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Washington Officials Sentence ‘Robin Hood’ Who Sold ‘Illegal’ Luxury Counterfeits

A Washington woman who pocketed more than $40,000 by selling fake luxury handbags will end up behind bars for her “robin hood mentality,” authorities said, though her crime pales in comparison to a $40 million bust last year.

Suneva Allen, aka Kara Suneva Mitchell, was sentenced by the U.S. District Court in Seattle to three months in prison and three months home confinement for trafficking counterfeit goods, U.S. Attorney Nick Brown announced on April 7. The 42-year-old Ferndale suspect pled guilty in October 2022.

“We cannot tolerate a robin hood mentality in the community,” U.S. District Judge Richard A. Jones said at the sentencing hearing. “Even though you thought you were helping other mothers afford luxury goods, you were actually helping them participate in criminal activity.”

According to records filed in the case, Allen operated a business titled “Keepin Up With Kara,” with Allen and her husband named as the company’s governors. As of last March, a website associated with the business advertised 467 items for sale that appeared to be genuine products made by brands such as AdidasBurberry, Cartier, ChanelChristian Dior, Fendi, Gucci, Hermès, Louis VuittonNikePrada, Saint Laurent and Tiffany. The website was incorporated in June 2021 and dissolved on Feb. 14. All the items were priced substantially below the suggested retail price for their authentic counterparts. The website is still active, though no products are currently listed.

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“Kara It’s [sic] so wonderful to deal with. Her bags are of exceptional quality,” read a review left by Nicole Vitelli on the website. “She ships pretty fast and I was not disappointed when I received all three of my bags. I would definitely recommend buying from her she is so friendly, responds quickly and if you have any issues whatsoever she definitely makes sure you are a satisfied customer.”

Another buyer, Nicole E., wrote that she purchased the “black cheetah logo LV bag” that was “so much better in person.”

Allen advertised “1:1 Quality Inspired Bags and Accessories” on at least one private Facebook group, where she posted images and videos of counterfeit merchandise as well as links to her website where people could purchase the counterfeits.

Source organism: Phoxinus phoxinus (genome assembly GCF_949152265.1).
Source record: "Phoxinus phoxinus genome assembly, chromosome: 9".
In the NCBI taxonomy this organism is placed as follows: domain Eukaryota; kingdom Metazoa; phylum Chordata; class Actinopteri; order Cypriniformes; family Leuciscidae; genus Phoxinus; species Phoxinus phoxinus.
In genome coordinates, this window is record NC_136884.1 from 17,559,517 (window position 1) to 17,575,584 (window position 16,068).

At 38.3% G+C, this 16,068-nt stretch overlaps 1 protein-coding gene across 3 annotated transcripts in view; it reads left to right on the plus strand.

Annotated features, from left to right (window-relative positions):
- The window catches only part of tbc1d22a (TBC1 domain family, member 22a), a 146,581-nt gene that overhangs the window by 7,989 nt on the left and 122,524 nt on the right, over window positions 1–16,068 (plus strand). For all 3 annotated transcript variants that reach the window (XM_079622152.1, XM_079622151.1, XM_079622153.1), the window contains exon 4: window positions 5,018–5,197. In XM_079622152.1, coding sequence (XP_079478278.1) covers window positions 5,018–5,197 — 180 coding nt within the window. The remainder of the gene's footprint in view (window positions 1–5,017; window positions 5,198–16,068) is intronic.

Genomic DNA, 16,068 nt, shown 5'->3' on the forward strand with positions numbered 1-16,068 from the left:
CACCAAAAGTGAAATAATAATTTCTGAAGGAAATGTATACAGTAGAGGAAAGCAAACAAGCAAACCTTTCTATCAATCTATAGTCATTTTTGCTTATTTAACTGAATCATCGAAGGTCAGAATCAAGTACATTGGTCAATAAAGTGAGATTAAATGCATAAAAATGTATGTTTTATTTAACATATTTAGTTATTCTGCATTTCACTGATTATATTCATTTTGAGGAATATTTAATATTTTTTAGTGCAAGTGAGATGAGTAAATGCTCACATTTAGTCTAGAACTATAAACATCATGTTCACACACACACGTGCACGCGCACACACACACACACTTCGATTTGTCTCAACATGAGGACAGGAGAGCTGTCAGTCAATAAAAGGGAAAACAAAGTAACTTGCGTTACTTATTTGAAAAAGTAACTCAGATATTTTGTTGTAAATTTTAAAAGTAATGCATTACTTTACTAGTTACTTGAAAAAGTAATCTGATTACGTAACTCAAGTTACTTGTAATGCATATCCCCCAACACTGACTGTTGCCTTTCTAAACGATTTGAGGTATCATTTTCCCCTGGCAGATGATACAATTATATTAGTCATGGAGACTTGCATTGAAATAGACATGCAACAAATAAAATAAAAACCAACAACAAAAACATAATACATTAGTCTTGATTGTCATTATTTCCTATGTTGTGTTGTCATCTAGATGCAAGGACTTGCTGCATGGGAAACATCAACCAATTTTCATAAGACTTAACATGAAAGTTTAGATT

An investigation by Homeland Security InvestigationsU.S. Customs and Border Protection (CBP), and the Whatcom County Sheriff’s Office found that, in August and September 2021, three shipments destined for Allen and her company were seized from the mail in Oakland, Calif. The shipments originating from China and Hong Kong contained a variety of counterfeit goods, including handbags, wallets and jewelry. Allen was notified of these seizures but never petitioned to have the goods in the shipments released. An analysis of shipping records revealed that, between September 2021 and March 2022, approximately 46 shipments from China and Hong Kong were sent to Allen’s Ferndale warehouse, where she operated Keepin Up With Kara.

But an undercover agent made online purchases from her website—in one instance buying a Louis Vuitton-branded handbag for $110 to catch her in the act. The suggested retail price for the actual Louis Vuitton purse is $1,690. An LV representative confirmed that Allen’s version, which she was selling for less than 7 percent of its actual value, was indeed a counterfeit.

A Louis Vuitton-branded counterfeit seized by law enforcement. U.S. Department of Justice

On May 2, 2022, law enforcement executed search and seizure warrants for her business, home and vehicle. They seized 1,800 suspected counterfeit items, including purses, scarves, belts, sunglasses and more. Between June 2021 and May 2022, Allen acquired, attempted to obtain, or sold more than 1,900 counterfeits with an estimated retail value of $185,842. Her profit over that period totaled about $43,430.

Allen was told more on at least one occasion that what she was doing was illegal.

“[Allen] received several letters from CBP and Louis Vuitton’s counsel putting her on notice that her business activities were unlawful,” Special Assistant United States Attorney Jessica M. Ly wrote in her sentencing memorandum. “It is an aggravating factor that, despite these numerous opportunities to cease…operations, Allen nonetheless persisted in obtaining and selling counterfeit merchandise, and even instructed an employee to describe the merchandise using coded language to avoid detection.”

In June 2022, a grand jury charged Allen with three counts of trafficking in counterfeit goods or services. The first count is from December 2021 and references Louis Vuitton. The second count occurred in February 2022 and referenced an Hermès handbag, a Prada card wallet and a Gucci belt. The third count is from May 2022 and cites Chanel and Louis Vuitton. Ten trademarks were noted to be infringed.